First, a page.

It is tough being a writer of crime fiction in India. Especially if you happen to write in English.
I have actually had other writers – of more ‘literary’ fiction, generally – look at me with faintly raised eyebrows, as if wondering if I’ll be able to respond intelligently, should they condescend to address a few sentences to me. I’ve had readers ask, “Since you’ve done so much research, why don’t you use it to write something constructive? Like a book on what India might have been like if Dara Shukoh, instead of Aurangzeb, had succeeded Shahjahan?”
(That reader actually added that crime fiction, after all, was a ‘hobby’).
So it is a very refreshing change to be part of something that doesn’t tolerate crime fiction, it celebrates it.
From February 24th to 26th this year, the English Department at Delhi University’s St Stephen’s College organised and hosted Body of Evidence, an International Conference on Crime Fiction. Hachette India, along with Quill and Canvas, set up a bookstall – with a mouth-watering range of books, especially crime and detective fiction – on the lawns next to the library.
That was fun (though I ended up buying only two books, since most of what I really liked, I’d already read) – and even more fun were the three days of sessions. Okay, I should probably amend that to the one and a half days of sessions that I sat through. I wasn’t able to make it on the 25th, and could stay only for half of the day on the 24th, but I liked – really liked – a lot of what I heard and saw during the time I was present.
Body of Evidence (St Stephen’s called it a ‘ConFest’ – a combination of a ‘conference’ and a ‘festival’) included a number of interesting papers and presentations by students, academicians, writers, journalists and other crime fiction enthusiasts. Most of those that I listened to were of exceptionally high calibre: analytical, smart, and entertaining.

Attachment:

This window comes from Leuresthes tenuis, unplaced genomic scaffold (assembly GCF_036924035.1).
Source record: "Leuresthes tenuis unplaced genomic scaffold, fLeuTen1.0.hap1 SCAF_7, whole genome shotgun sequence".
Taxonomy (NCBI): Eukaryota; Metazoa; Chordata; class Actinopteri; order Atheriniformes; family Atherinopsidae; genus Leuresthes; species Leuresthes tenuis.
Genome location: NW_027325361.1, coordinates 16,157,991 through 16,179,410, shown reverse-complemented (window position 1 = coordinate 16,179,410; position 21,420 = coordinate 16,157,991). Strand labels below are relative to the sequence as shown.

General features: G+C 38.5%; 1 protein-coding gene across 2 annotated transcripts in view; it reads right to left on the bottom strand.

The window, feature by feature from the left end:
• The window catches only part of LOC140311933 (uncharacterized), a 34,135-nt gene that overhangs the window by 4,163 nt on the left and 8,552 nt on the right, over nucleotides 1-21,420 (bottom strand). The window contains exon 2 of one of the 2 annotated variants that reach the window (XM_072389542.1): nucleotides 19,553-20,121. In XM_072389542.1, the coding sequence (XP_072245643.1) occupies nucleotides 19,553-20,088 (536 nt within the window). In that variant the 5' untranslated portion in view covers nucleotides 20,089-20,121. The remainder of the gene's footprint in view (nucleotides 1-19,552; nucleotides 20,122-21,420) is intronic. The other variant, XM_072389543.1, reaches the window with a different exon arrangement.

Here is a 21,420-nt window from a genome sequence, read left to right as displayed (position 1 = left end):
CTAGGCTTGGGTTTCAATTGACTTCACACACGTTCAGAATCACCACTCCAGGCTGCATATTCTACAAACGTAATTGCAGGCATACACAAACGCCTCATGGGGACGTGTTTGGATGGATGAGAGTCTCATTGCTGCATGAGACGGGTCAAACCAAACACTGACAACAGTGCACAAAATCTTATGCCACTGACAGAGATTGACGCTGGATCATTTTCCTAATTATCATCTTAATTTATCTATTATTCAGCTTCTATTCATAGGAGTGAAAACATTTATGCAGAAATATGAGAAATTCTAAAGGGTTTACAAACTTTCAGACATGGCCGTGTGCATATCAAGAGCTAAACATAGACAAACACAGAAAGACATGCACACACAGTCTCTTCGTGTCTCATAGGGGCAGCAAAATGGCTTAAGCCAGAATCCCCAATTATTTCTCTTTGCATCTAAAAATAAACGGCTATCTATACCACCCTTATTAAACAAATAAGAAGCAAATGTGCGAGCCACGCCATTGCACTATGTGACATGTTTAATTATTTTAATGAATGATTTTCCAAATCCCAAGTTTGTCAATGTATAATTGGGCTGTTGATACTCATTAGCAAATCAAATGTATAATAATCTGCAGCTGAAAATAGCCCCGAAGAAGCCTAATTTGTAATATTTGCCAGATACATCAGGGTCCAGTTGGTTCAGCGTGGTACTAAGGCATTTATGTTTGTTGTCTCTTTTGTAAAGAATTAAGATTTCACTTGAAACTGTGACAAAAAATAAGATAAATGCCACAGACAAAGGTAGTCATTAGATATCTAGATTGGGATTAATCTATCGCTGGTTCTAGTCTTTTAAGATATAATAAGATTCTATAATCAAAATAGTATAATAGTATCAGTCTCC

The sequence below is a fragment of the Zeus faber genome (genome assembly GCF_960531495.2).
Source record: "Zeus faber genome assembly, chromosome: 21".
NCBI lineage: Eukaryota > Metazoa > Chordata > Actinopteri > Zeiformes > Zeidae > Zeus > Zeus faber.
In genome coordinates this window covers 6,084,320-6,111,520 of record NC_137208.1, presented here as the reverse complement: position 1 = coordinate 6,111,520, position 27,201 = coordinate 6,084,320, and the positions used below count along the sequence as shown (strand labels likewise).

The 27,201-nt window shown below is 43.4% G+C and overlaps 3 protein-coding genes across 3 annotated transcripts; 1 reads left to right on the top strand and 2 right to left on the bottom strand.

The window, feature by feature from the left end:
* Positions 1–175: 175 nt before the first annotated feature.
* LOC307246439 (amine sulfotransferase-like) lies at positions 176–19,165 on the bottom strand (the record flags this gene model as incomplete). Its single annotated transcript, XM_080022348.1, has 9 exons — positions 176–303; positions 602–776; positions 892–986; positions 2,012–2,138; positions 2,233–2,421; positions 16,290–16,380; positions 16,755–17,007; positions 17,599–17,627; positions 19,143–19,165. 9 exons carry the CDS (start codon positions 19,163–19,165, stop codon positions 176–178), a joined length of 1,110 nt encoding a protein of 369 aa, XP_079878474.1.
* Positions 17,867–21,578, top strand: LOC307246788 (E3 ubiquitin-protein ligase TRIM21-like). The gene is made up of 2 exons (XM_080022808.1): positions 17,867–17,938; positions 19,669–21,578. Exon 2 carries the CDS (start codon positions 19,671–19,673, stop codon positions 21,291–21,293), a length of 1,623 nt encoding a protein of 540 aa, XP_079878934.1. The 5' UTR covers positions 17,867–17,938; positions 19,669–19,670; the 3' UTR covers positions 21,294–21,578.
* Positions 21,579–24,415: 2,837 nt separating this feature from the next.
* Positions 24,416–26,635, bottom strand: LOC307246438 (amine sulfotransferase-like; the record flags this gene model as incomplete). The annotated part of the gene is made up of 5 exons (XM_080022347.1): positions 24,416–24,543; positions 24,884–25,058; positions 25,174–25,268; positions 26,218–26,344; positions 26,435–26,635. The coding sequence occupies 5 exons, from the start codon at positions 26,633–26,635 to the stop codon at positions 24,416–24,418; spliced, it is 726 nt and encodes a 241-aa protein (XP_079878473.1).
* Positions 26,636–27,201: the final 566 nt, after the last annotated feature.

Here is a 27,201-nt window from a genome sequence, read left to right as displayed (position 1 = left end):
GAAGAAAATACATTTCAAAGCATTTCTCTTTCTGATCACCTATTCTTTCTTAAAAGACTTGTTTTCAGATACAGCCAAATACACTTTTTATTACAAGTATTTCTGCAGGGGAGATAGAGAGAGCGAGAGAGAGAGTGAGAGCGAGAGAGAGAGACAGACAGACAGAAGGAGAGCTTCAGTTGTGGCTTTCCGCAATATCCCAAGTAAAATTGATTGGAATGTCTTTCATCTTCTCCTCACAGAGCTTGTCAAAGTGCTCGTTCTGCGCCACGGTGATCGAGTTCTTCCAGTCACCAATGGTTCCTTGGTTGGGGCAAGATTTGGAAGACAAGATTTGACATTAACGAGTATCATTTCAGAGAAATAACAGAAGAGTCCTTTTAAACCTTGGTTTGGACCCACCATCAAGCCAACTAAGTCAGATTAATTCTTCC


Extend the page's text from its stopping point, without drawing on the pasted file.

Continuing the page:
Among my favourites were ‘Masculinity in the Construction of Feluda as a Detective (Surangama Dutta, Jesus and Mary College); ‘Mary Higgins Clark: Crime in New York and the World of the Urban Heroine – an Overview’ (Arjun Rajkhowa, St Stephen’s College), Anarchy in the UK: Crime, Capital and the Child in Michael de Larrabeiti’s “Borrible” books (Aishwarya Subramaniam, Freelance writer and reviewer), and a delightfully visual presentation, by Avinash Mudaliar of Indiatimes, on ‘Reinvention of Crime Fiction: The Recurrence of Classic Crime Fiction in the “New Age”’.
The evenings – which I admit (very sheepishly) to have missed – consisted of more relaxed events: a quiz, a movie screening (of The Perfect Murder) and a play (Tom Stoppard’s The Real Inspector Hound).
So – what was I doing here, besides enjoying myself? Well, for one, I was part of a discussion panel that met on the last day. Jaya Bhattacharji Rose chaired the session, and on the panel were Icelandic crime writer Yrsa Sigurðardóttir, Partha Basu, and yours truly. It was a wonderful, relaxing chat – one of the most pleasant and insightful panel discussions I’ve ever been part of.
And yes, the last day’s sessions began with an address from me. When Dr Giti Chandra, the Conference Convenor, had asked me if I’d like to do that, I’d immediately sprung at the chance – because here was my opportunity to share my love for historical detective fiction with others. My talk, while it did (naturally) touch on my own books about Muzaffar Jang, was wider than that in its scope – I talked about some of my other favourite historical detectives, about TV and film adaptations of these detective stories, and of the main challenges one faces when writing in this particular subgenre of crime fiction.
If you didn’t know about the ConFest or couldn’t attend it, do pray that it becomes an annual feature of the St Stephen’s calendar. It’s a brilliant, informative, delightful way to interact with people who do take crime fiction seriously.
And, if you’d like to know what I said, click here to read the speech I’d prepared as a reference.